My new own boat, Beneteau First 27 SE by Seascape, offers, as you may know, a nice place to sleep for up to 6 adults. I haven´t ordered two of these berths so that I can easily house up to four people in my boat. That is two to either side in the saloon, two more in the fore cabin. Underway and with guests I would always choose the saloon and let my guests take the fore cabin, which I “tested” during the first big trip with my kids this summer.

Best place to sleep – but rather hard

It worked very much but I got complaints about the thickness – and thus sleeping quality – of the matrasses. To be honest: These are very thin and hard. They are not made for a comfy and healthy sleep but rather offering a compromise for a tired sailor after a busy regatta. When I sailed GEKKO alone I also slept in the fore cabin, didn´t found it too bad but I must admit, there could have been a little more comfort. Now, this is going to be tackled in this article.

Easy as ABC (with a hurdle)

I did some research what to do. A new, custom made mattress would be clocking in at several hundred Euros and this was naturally no option. An underlay is the solution. Market leading product is a mesh-garment called “Airflow”, which also can be bought via amazon. Said and done, I ordered the 3D-Mesh “Airflow” product, measuring 200 by 140 centimetres which arrived a couple of days after purchase.

The 3D-Mesh arrived

I took out the double mattress from the fore cabin and noticed that there was moisture underneath it. Even a well-vented boat like mine, being in a dry hall for some two weeks now will accumulate moisture underneath the mattresses. I was astonished, wet although nobody has slept in this boat for so long? That is, of course, another – if not the most important – argument for a venting underlay that will make for a slight distance between mattress and the GRP of the boat.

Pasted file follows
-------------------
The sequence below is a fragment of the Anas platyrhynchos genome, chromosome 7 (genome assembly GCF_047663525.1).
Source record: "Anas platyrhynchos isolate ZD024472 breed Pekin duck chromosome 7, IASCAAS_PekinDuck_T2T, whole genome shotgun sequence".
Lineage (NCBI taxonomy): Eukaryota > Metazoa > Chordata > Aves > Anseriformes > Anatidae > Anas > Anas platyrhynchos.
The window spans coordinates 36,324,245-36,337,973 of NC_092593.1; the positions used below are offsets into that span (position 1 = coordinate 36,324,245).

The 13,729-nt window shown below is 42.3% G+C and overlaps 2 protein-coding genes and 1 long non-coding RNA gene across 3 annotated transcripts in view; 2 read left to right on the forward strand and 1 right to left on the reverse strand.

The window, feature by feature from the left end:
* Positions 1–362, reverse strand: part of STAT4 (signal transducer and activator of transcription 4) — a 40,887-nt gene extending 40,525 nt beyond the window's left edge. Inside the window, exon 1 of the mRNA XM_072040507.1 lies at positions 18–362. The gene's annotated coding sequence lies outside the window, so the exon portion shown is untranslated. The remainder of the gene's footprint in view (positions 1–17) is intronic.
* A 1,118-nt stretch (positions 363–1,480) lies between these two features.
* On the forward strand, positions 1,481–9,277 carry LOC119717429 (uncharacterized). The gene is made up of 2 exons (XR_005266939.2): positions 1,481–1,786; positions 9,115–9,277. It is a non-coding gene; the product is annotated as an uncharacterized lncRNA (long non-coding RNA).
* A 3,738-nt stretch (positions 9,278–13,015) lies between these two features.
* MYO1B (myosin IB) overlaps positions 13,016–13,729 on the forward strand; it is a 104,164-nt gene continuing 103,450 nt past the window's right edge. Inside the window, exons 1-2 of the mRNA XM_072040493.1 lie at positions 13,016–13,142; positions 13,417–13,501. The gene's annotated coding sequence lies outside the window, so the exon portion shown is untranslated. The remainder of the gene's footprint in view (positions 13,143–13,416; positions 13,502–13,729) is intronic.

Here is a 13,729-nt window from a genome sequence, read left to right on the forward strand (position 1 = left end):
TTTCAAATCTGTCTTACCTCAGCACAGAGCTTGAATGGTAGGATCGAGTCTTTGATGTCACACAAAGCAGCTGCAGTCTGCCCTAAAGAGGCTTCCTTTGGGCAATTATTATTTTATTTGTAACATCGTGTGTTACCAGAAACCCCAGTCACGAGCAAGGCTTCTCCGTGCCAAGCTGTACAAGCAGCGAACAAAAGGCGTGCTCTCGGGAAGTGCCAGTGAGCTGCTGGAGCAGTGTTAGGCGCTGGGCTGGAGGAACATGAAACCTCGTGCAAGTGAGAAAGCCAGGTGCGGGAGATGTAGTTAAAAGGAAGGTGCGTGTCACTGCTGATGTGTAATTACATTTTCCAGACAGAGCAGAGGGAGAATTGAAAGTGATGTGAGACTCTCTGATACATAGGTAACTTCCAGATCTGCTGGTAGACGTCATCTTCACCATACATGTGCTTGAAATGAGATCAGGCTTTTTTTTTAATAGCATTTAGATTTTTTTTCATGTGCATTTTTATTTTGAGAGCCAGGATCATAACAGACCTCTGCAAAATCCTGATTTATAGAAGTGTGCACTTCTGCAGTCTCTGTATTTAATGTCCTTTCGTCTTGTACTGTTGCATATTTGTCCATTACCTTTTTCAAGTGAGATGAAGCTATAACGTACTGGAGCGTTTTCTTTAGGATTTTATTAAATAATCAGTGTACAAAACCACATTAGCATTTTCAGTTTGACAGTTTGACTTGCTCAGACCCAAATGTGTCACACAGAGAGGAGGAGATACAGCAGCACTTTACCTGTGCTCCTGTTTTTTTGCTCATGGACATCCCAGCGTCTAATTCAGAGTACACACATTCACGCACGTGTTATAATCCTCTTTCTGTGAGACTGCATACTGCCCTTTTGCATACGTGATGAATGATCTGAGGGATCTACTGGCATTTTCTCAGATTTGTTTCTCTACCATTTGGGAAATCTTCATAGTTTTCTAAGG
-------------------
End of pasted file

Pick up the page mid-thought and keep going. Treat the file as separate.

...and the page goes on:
Double-sided adhesive tape to fix the 3D-Mesh

Cutting the rectangular 200 by 140 centimetres mesh-garment into shape wasn´t that easy. The material is very, very stiff and sturdy. Even a fresh blade of my carpet knife couldn´t cut through in three slices. That speaks volume for the durability I guess. To fixe it in place (it´s going to be quite rocky on the forepeak when sailing the First 27 SE) I used double-sided adhesive tape and it all went quite well.

A definitive plus in comfort

When all was done I put back on the mattresses and the difference to the original state is quite noticeable. I went for the 12 millimetre thick underlay mesh-garment and it can be seen easily. Laying down onto the mattress I instantly noticed that the comfort has been improved quite much, it´s an absolutely noticeable effect. Nice work!

12 mm of air flow underneath the mattresses

In this I am now a bit more easy on letting the boat in the water for longer times: Of course, upon leaving the boat I will go on to fold up the mattresses to further increase airflow and prevent mildew from growing, but my past experience with the boat, namely finding the car organizers where I store navigation and safety equipment and my galley, full of mildew, made me aware of this problem. At least for the fore cabin this is solved now.

Looks almost as before – but much more comfy now

Looking at the nice outcome I am now thinking of utilizing the rest of the 3D-Mesh that is offcut leftover to fit it in the saloon as well. When underway with my kids or friends this will be the place where I sleep and why should I have it less comfy than the rest? All in all, the 3D-Mesh is an investment of some 170 Euros and a good hour of work: The outcome will improve living (better: sleeping-) conditions immensely and I can only suggest you add this gimmick to your boat´s berths too.


You may also be interested in these articles:

#microcruising: My approach to comfortable cruising in a small sailboat

Go small – go now! A plea for small boats